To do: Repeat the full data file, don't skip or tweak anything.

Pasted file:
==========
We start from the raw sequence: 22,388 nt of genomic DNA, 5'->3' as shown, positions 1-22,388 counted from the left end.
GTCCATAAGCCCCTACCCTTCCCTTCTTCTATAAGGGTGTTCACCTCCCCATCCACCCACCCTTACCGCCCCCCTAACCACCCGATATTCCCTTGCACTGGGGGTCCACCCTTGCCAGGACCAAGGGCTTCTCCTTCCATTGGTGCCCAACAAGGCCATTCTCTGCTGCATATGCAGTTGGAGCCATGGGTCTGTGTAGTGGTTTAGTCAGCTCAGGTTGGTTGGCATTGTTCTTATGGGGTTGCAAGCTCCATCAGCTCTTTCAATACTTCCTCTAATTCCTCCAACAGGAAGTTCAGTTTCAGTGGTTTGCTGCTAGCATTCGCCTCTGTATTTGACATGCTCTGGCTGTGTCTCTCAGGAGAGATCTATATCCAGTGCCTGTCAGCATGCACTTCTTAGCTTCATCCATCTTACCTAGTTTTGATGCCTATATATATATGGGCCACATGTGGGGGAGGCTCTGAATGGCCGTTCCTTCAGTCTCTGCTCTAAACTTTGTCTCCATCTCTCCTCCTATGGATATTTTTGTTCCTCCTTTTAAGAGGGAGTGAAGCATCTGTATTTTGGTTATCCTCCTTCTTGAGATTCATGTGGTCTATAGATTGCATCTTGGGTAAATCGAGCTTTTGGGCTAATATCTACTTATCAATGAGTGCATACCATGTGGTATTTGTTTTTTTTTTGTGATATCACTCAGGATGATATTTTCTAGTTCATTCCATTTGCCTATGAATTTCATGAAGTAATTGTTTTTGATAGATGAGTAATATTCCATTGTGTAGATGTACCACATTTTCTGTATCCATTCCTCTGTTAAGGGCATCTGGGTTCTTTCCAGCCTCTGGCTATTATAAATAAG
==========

We start from the raw sequence: 22,388 nt of genomic DNA, 5'->3' as shown, positions 1-22,388 counted from the left end.
GTCCATAAGCCCCTACCCTTCCCTTCTTCTATAAGGGTGTTCACCTCCCCATCCACCCACCCTTACCGCCCCCCTAACCACCCGATATTCCCTTGCACTGGGGGTCCACCCTTGCCAGGACCAAGGGCTTCTCCTTCCATTGGTGCCCAACAAGGCCATTCTCTGCTGCATATGCAGTTGGAGCCATGGGTCTGTGTAGTGGTTTAGTCAGCTCAGGTTGGTTGGCATTGTTCTTATGGGGTTGCAAGCTCCATCAGCTCTTTCAATACTTCCTCTAATTCCTCCAACAGGAAGTTCAGTTTCAGTGGTTTGCTGCTAGCATTCGCCTCTGTATTTGACATGCTCTGGCTGTGTCTCTCAGGAGAGATCTATATCCAGTGCCTGTCAGCATGCACTTCTTAGCTTCATCCATCTTACCTAGTTTTGATGCCTATATATATATGGGCCACATGTGGGGGAGGCTCTGAATGGCCGTTCCTTCAGTCTCTGCTCTAAACTTTGTCTCCATCTCTCCTCCTATGGATATTTTTGTTCCTCCTTTTAAGAGGGAGTGAAGCATCTGTATTTTGGTTATCCTCCTTCTTGAGATTCATGTGGTCTATAGATTGCATCTTGGGTAAATCGAGCTTTTGGGCTAATATCTACTTATCAATGAGTGCATACCATGTGGTATTTGTTTTTTTTTTGTGATATCACTCAGGATGATATTTTCTAGTTCATTCCATTTGCCTATGAATTTCATGAAGTAATTGTTTTTGATAGATGAGTAATATTCCATTGTGTAGATGTACCACATTTTCTGTATCCATTCCTCTGTTAAGGGCATCTGGGTTCTTTCCAGCCTCTGGCTATTATAAATAAG